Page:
Into Ingress: A Walking Ethnography of Augmented Reality Games
Augmented reality games (ARG) involve players in a layer of imagination (world) superimposed on reality. They are games, played in an imaginary version of the real world, via mobile phone. ‘Ingress’ takes the form of a map showing the location of in-game objects (portals). Players may act alone as agents within the game or, more commonly, act in cooperation with others both virtually and in real life, real time, and real places. Ingress is played between two factions, the ‘Resistance’ (blue) and the ‘Enlightened’ (green), both of whom seek to (re)capture game objects and territory whilst preventing the opposing team from doing the same. This is done by moving around public spaces as players must be in close proximity to a portal in order to interact with it.
This project is influenced by anthropological accounts of digital gaming communities. It will undertake a ‘walking ethnography’ which involves the immersion of the researcher into the community (of interest) through regular meet ups and other engagement both in real life (IRL) and online. It builds on previous research but differs by also focussing on the digital communities that emerge from the way gaming activities invite players to interact with physical spaces and landmark locations. These communities can be seen to provide support and encouragement for individuals to socialise and exercise, providing a base for mental and physical wellbeing. Whilst ARGs involve interaction ‘in game’ they also involve interaction with people in real life (IRL), with players becoming involved in each other’s lives and stories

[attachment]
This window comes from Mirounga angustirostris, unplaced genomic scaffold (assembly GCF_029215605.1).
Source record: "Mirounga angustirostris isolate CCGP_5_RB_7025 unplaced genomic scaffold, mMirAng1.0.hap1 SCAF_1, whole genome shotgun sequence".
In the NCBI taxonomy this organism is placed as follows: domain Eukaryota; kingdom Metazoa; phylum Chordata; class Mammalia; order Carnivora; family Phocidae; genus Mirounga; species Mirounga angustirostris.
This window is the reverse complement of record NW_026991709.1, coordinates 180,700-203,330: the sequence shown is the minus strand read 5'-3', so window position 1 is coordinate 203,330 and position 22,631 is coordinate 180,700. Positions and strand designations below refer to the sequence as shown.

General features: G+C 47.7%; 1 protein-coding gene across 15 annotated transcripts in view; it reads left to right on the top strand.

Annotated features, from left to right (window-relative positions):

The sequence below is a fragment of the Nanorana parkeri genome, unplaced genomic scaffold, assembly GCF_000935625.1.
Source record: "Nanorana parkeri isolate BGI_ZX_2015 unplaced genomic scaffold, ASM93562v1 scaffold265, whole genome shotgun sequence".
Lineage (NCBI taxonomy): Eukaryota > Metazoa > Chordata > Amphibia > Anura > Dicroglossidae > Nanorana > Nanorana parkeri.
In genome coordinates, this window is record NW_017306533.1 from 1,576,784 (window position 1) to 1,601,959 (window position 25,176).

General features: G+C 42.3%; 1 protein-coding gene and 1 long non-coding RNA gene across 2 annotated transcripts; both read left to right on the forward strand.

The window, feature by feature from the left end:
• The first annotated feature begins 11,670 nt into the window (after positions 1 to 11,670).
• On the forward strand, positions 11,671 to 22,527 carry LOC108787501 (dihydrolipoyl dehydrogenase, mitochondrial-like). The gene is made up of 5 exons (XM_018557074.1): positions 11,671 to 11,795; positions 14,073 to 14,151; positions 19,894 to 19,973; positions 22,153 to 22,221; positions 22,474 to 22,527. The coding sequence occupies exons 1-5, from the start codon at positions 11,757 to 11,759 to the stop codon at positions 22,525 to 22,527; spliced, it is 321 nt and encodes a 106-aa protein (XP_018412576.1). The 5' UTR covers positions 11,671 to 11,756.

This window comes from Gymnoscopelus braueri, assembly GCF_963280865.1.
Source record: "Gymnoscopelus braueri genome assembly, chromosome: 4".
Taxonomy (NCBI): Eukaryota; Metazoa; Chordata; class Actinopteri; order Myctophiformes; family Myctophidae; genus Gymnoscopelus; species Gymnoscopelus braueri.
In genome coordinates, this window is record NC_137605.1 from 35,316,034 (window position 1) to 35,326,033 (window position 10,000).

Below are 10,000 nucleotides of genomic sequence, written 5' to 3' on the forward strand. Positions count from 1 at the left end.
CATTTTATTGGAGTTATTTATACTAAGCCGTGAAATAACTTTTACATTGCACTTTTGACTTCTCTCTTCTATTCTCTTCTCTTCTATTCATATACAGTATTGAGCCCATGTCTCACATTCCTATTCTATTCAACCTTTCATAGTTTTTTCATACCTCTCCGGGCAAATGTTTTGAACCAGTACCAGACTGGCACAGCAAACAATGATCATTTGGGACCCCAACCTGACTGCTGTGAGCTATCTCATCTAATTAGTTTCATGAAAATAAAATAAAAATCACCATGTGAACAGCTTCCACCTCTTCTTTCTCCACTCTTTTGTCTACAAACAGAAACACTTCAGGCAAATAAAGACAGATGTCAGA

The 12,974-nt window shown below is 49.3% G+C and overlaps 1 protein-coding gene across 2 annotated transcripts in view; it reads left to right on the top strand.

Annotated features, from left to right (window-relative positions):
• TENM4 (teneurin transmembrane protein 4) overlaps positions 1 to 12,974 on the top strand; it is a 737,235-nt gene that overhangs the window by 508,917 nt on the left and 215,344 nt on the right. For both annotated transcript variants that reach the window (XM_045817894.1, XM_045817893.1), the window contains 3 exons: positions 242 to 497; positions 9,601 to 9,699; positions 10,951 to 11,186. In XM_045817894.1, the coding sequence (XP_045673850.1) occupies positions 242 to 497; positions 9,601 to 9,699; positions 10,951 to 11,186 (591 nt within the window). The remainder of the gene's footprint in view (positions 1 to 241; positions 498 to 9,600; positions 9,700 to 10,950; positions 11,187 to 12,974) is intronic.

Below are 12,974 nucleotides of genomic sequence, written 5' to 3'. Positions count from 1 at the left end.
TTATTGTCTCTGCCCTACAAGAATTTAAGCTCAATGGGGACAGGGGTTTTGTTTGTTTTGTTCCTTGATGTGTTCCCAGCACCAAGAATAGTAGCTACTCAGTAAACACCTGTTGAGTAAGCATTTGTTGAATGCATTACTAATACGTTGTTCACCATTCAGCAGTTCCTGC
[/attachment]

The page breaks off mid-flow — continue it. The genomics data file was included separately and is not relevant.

Can ‘Augmented Reality Games’ be a positive influence? The project will take the form of a series of walking interviews with players of the ARG Ingress to attempt to ascertain whether the game encourages healthy physical and social activity and, if so, whether this has wider implications for the use of ARGs in public spaces.
Research Degree: PhD, Part-time